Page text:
European Central Bank
ECB president promises banking union by year end
By Sarah Collins | Tuesday 10 July 2012
European Central Bank President Mario Draghi has said that some form of banking union will be sketched out by the end of the year, but has added that it will focus on supervision rather than joint deposit insurance and bank resolution funds. “We have to deliver, at the end of this year, a reasonable concept of a banking union, which will not be perfect for sure but it is what will be achievable now,” Draghi told members of the European Parliament’s Committee on Economic Affairs (ECON), on 9 June. “Let’s focus on the thing that can be done immediately, which is supervision.”
Euro and EU member states are divided over if and how to set up common deposit guarantee schemes, which compensate savers in the event of a default. A directive on deposit guarantee schemes is stuck in second reading in Parliament and Council, with MEPs arguing against deposit guarantee schemes being raided for resolution purposes. Meanwhile, divisions have also emerged over the set-up of separate resolution funds, which would be used to pay off shareholders and creditors and keep payments ticking over in failed banks. The funds are a key part of a separate proposal on bank recovery and resolution tabled by Internal Market Commissioner Michel Barnier in June, which suggests national funds should be able to lend to each other where there is a shortfall. Draghi said that moves towards a banking union should concentrate on supervision first, resolution second and deposit insurance only third. The European Commission has said it will publish a proposal on a banking supervisor for the eurozone in September, a proposal that is likely to mandate the ECB to directly supervise the bloc’s largest banks. “We should never forget that we will rely on national supervisors,” Draghi told MEPs. “Small banks can be well supervised by national supervisors, who have much better knowledge about a small regional bank than someone who is sitting outside the country.”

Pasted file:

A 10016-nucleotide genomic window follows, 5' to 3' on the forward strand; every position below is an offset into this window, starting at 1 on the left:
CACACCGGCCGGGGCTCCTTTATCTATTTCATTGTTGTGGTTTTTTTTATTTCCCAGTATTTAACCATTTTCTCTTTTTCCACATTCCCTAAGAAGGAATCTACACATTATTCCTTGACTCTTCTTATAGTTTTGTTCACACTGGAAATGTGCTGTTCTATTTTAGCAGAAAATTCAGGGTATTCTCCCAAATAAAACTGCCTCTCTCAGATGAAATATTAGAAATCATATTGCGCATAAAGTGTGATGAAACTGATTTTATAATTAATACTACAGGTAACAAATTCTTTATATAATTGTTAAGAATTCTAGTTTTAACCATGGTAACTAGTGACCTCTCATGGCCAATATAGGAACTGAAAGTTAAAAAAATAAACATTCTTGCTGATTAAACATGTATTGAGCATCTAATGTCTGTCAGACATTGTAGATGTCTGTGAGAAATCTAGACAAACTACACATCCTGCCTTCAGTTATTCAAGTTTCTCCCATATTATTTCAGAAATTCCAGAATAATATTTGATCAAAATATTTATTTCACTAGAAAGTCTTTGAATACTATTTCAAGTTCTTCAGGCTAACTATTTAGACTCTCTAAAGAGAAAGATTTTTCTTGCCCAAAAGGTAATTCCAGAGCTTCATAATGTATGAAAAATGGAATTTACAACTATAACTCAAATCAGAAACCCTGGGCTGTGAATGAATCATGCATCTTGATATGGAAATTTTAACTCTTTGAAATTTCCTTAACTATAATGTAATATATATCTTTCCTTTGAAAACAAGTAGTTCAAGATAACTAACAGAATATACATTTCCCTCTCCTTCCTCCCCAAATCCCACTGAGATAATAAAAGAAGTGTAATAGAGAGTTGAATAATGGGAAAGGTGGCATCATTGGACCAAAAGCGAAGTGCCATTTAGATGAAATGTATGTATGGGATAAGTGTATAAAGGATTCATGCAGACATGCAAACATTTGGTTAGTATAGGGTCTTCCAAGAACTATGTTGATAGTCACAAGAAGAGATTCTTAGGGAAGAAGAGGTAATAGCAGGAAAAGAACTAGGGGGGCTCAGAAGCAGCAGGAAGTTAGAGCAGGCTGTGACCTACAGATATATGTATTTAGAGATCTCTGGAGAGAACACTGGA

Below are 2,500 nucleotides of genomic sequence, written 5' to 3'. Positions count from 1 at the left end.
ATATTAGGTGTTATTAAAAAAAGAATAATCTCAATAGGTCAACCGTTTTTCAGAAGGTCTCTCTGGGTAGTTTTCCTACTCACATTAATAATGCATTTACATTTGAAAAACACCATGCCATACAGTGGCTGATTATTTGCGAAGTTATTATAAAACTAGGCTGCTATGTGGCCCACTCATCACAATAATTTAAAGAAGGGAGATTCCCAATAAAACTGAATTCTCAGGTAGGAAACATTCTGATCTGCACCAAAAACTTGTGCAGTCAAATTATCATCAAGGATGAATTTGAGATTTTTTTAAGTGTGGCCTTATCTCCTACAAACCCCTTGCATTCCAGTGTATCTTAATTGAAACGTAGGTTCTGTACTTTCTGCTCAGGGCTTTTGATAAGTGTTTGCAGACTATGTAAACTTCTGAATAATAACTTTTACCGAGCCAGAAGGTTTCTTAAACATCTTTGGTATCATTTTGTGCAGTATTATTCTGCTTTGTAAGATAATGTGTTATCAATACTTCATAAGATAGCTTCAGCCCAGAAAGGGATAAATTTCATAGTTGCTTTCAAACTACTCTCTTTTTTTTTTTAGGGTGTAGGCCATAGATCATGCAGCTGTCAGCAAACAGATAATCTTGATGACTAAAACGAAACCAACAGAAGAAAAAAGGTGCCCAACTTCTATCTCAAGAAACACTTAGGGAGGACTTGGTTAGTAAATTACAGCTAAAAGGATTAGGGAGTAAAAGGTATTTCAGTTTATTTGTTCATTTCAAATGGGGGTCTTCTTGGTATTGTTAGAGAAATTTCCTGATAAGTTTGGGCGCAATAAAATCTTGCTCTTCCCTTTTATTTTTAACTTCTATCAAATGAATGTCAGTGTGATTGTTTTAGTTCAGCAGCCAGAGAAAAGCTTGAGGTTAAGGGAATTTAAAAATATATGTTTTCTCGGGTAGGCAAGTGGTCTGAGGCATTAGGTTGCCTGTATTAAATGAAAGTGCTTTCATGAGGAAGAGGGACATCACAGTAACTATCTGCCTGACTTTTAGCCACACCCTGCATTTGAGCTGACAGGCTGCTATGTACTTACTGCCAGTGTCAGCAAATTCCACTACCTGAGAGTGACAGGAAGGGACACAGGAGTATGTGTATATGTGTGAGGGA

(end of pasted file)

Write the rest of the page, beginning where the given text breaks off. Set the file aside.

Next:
The creation of the banking supervisor is a major spoke in the wheel of the Spanish bank bailout. The Spanish government will this month tap the EFSF rescue fund for an initial €30 billion loan, an amount that will be added to the country’s debt. However, the government is desperate to transfer the bailout to the bloc’s future rescue fund, the ESM - which can only recapitalise banks directly once a central supervisor is in place. The ESM was due to come into force on 9 July but ratification delays in several eurozone countries - particularly Germany and Italy, which are two of the largest shareholders in the fund’s capital base - has thrown the schedule into disarray. Draghi said that using the EFSF “would certainly worsen the links between banks and governments but it would be temporary - it would be perceived as a temporary blip in the public debt of that country because it would be known since now that as soon as the ESM were to enter into force it would replace public debt with ESM money”.